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The Cutting Room by Stewart Dudley

The Cutting Room

by Stewart Dudley

Pub Date: July 1st, 2014
Publisher: Manuscript

In Dudley’s debut novel, a film-festival volunteer chauffeurs, advises and connects with a Hollywood star–turned–documentary filmmaker.

Jeff Whittaker, a lately unemployed 56-year-old man, used to advise the Ottawan government and corporate bigwigs in communications strategy. Now cobbling together freelance opportunities, Whittaker agrees to volunteer for a Canadian documentary film festival. He’s tapped to drive around 56-year-old Hollywood actress Margaret Torrance, who’s lately been getting few new roles. After she makes a few missteps dealing with questions about her controversial documentary Red Carpet (about sexism in the movie industry), she takes Whittaker up on his offer of help. Both have emotional baggage, and Whittaker hides a secret that could push Torrance away—yet they also share an undeniable attraction. As they come under the harsh glare of the media spotlight, they face challenges in trusting each other. In this talky, thoughtful novel, Dudley offers a grown-up romance between two people who share a love for doing good work. Drawing on his own background in the film and video industry, he anchors Whittaker and Torrance’s growing relationship in practical details of screenings, dinner parties and interviews. Whittaker is an interesting departure from the macho hero, as he’s an introvert who champions Torrance despite his dislike of confrontation. Given her history, Torrance’s attraction to Whittaker’s gentleness makes sense: “It’s not just that you know what to say…it’s that you understand. I never thought empathy could be so sexy.” All the talking, navel-gazing and epiphanies, however, bog down the story somewhat; during a romantic evening, for example, the two main characters sometimes sound more like seminar attendees than soon-to-be lovers. Luckily, Stewart also provides welcome humor and self-awareness: When Whittaker quotes a Latin phrase, corruptio optimi pessima, and translates it (“The corruption of what is best is the worst tragedy”), Torrance says what readers may be thinking: “How romantic.” Whittaker then comes back with: “Then there’s corruptio optimi pajama, which means, ‘You look hot in my pajamas.’ ”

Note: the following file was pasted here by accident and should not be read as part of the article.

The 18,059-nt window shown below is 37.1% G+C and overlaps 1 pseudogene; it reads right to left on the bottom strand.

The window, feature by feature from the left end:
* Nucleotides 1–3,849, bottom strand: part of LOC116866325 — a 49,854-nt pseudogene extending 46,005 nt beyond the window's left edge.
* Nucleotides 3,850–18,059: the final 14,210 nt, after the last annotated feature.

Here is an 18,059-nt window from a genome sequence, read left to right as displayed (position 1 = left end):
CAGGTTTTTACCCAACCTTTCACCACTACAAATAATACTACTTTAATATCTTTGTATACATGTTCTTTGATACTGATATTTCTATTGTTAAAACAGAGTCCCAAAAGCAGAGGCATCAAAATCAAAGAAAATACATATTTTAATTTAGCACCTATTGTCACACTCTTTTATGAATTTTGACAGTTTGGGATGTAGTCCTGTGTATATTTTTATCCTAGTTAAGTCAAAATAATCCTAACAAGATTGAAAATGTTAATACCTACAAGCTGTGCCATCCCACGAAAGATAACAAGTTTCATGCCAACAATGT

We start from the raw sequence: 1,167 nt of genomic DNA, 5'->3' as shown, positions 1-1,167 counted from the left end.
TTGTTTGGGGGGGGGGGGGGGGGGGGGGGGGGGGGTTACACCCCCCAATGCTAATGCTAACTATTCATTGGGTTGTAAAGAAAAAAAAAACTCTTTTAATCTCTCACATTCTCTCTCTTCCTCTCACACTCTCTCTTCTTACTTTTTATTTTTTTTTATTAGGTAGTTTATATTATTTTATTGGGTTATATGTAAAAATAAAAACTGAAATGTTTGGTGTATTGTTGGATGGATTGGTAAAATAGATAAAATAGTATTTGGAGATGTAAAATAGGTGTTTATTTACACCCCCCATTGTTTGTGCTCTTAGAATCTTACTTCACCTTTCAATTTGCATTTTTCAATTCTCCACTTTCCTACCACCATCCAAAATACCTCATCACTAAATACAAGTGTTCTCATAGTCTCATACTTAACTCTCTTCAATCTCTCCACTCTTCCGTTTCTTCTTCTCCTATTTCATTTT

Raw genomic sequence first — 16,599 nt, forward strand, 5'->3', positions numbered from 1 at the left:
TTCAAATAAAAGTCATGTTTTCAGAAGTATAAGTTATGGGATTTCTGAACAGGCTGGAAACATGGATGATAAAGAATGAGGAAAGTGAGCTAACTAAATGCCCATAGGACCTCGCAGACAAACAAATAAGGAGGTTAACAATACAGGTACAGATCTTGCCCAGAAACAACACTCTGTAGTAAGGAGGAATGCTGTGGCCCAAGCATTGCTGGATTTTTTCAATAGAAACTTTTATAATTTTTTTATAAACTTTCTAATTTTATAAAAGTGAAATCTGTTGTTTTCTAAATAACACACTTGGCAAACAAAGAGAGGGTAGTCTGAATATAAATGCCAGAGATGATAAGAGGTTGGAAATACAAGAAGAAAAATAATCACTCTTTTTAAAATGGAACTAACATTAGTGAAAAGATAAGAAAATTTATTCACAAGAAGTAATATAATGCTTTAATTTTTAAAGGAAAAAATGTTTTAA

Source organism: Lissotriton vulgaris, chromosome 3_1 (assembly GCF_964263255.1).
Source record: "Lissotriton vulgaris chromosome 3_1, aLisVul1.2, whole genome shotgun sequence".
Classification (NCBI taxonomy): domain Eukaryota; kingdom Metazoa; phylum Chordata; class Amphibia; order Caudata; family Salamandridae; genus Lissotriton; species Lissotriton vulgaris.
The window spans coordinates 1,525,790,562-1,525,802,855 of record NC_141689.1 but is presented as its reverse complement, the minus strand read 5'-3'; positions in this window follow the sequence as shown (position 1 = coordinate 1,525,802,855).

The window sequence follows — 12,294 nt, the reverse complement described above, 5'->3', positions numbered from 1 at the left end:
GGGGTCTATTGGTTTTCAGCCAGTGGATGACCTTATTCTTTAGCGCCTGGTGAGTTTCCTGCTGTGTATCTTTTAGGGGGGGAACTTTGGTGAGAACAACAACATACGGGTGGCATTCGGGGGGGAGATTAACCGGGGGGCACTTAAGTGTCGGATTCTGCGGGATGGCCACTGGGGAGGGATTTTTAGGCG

A thoughtful exploration of honor, trust and middle-age romance.